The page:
"Might be some civil people, might be the people of those villages who have destroyed their houses. But they are not army; the army don't do it," he says.

Khan also said the army does not decide whom to expel. He says that decision is a local matter, determined by community elders at a jirga, or assembly, in accordance with ethnic Pashtun culture and its consensus decision-making.

To the extent the army helps to remove people elders say should go, Khan says it's for their own protection. He says that when the army comes to shift a family and transport their luggage, it is a "humanitarian gesture" that the army is providing to the people.

Inam Rehman heads the local citizens' council that recently banished Sami Ullah's family and 34 other families on suspicion of being informants for the Taliban. Rehman says four of his closest friends have been killed in the past two months in attacks that suggest the work of Taliban "remnants" in the area.

He says it was difficult to banish longtime neighbors, but the council acted in self-defense.

"The reason was that people were very, very angry, especially when the targeted killings started. We just expelled these limited number of families so that it would serve as an example," Rehman says, adding that the families are "just temporarily banished."

Collective Punishment Undermines Law And Order

Zia Uddin Yousafzai, human rights advocate in Swat i

Human rights advocate Zia Uddin Yousafzai says the practice of collectively punishing the families of militants is "against morality, against humanity and against the norms ... of the state." He says the elders of local jirgas who have voted to oust entire families are out of step with the ordinary citizens of Swat. Julie McCarthy/NPR hide caption

itoggle caption Julie McCarthy/NPR
Zia Uddin Yousafzai, human rights advocate in Swat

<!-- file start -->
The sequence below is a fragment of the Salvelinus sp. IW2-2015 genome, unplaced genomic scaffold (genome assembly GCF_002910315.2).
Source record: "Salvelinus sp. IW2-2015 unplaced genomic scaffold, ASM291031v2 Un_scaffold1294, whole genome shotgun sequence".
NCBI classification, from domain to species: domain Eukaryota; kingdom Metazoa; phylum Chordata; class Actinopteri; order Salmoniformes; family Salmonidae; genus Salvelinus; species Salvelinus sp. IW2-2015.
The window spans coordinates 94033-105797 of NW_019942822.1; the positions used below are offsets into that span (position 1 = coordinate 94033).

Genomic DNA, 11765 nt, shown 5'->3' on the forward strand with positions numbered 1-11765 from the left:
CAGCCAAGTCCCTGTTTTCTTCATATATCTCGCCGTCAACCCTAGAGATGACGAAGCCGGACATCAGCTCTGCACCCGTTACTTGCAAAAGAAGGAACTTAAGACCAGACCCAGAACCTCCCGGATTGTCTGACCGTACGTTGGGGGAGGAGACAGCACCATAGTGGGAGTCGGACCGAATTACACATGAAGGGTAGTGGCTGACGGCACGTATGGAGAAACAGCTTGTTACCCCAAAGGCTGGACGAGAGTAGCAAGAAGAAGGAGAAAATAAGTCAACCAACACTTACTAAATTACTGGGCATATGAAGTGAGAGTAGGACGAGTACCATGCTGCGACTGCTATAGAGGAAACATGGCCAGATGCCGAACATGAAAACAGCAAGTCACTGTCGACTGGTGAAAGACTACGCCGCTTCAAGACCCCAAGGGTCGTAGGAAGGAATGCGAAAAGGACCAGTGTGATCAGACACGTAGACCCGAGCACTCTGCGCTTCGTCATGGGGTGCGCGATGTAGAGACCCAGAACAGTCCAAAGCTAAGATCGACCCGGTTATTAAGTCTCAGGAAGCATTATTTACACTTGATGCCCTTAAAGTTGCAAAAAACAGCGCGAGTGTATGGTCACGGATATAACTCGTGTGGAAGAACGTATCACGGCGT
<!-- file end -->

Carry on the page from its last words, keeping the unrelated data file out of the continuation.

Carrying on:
Human rights advocate Zia Uddin Yousafzai says the practice of collectively punishing the families of militants is "against morality, against humanity and against the norms ... of the state." He says the elders of local jirgas who have voted to oust entire families are out of step with the ordinary citizens of Swat.

Julie McCarthy/NPR

Human rights advocate Zia Uddin Yousafzai says the tactic undermines the very law and order that last summer's army offensive was designed to restore.

"It is against morality, against humanity and against the norms of the ... state," he says. He calls groups like the jirga that banished Ullah's family little more than "rubber stamps" for the army.

"This policy was made by the army. Had there been an independent stance of the jirga, they might have been rational about it ... and questioned it — 'Why are you expelling the whole family?' " he says.

Amnesty International Asia-Pacific Director Sam Zarifi says Swat's ad hoc law enforcers, in concert with the government, are acting without any judicial process.

"Collective punishment in which you destroy a community, destroy a family because of the alleged actions of a member of the family, is a violation of obviously the most basic kind of human rights, which is that individuals have rights in and of themselves," he says.

Zarifi says the policy of collectively punishing families is also fanning a culture of reprisals.

"Because what we see is that these peace jirga in many cases are simply carrying out old vendettas, old feuds," he says.

Meanwhile, Ullah returned to Swat Valley on Monday from Karachi, where he was searching for his militant brother. He said the army urged him to go look there and told him to bring his brother back, "dead or alive."